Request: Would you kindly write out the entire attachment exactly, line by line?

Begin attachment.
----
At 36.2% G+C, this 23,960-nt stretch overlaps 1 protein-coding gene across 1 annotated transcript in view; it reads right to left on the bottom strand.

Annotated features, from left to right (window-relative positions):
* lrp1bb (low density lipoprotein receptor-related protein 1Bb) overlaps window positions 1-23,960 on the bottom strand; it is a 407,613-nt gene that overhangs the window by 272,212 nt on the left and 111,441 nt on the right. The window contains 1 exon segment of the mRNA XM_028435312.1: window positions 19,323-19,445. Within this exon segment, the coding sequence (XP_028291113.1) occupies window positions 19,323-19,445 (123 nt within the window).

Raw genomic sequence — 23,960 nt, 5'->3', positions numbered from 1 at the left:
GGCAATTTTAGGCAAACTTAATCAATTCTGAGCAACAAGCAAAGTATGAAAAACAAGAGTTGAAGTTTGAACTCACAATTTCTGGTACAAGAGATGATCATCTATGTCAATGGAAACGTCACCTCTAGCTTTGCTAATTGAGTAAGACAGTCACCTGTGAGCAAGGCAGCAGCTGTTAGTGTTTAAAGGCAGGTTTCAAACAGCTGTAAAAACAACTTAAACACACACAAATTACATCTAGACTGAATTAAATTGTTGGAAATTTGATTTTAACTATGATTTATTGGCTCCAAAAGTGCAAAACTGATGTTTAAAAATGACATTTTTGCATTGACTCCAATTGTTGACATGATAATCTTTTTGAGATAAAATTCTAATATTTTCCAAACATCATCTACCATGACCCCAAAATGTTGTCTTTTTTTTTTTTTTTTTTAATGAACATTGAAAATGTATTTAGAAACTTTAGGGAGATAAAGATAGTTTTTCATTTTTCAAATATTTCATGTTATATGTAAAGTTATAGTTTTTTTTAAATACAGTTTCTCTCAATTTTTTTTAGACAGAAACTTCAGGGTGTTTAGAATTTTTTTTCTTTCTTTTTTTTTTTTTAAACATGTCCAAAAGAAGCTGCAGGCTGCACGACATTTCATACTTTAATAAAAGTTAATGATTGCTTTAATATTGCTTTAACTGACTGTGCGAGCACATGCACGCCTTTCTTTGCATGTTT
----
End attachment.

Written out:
At 36.2% G+C, this 23,960-nt stretch overlaps 1 protein-coding gene across 1 annotated transcript in view; it reads right to left on the bottom strand.

Annotated features, from left to right (window-relative positions):
* lrp1bb (low density lipoprotein receptor-related protein 1Bb) overlaps window positions 1-23,960 on the bottom strand; it is a 407,613-nt gene that overhangs the window by 272,212 nt on the left and 111,441 nt on the right. The window contains 1 exon segment of the mRNA XM_028435312.1: window positions 19,323-19,445. Within this exon segment, the coding sequence (XP_028291113.1) occupies window positions 19,323-19,445 (123 nt within the window).

Raw genomic sequence — 23,960 nt, 5'->3', positions numbered from 1 at the left:
GGCAATTTTAGGCAAACTTAATCAATTCTGAGCAACAAGCAAAGTATGAAAAACAAGAGTTGAAGTTTGAACTCACAATTTCTGGTACAAGAGATGATCATCTATGTCAATGGAAACGTCACCTCTAGCTTTGCTAATTGAGTAAGACAGTCACCTGTGAGCAAGGCAGCAGCTGTTAGTGTTTAAAGGCAGGTTTCAAACAGCTGTAAAAACAACTTAAACACACACAAATTACATCTAGACTGAATTAAATTGTTGGAAATTTGATTTTAACTATGATTTATTGGCTCCAAAAGTGCAAAACTGATGTTTAAAAATGACATTTTTGCATTGACTCCAATTGTTGACATGATAATCTTTTTGAGATAAAATTCTAATATTTTCCAAACATCATCTACCATGACCCCAAAATGTTGTCTTTTTTTTTTTTTTTTTTAATGAACATTGAAAATGTATTTAGAAACTTTAGGGAGATAAAGATAGTTTTTCATTTTTCAAATATTTCATGTTATATGTAAAGTTATAGTTTTTTTTAAATACAGTTTCTCTCAATTTTTTTTAGACAGAAACTTCAGGGTGTTTAGAATTTTTTTTCTTTCTTTTTTTTTTTTTAAACATGTCCAAAAGAAGCTGCAGGCTGCACGACATTTCATACTTTAATAAAAGTTAATGATTGCTTTAATATTGCTTTAACTGACTGTGCGAGCACATGCACGCCTTTCTTTGCATGTTT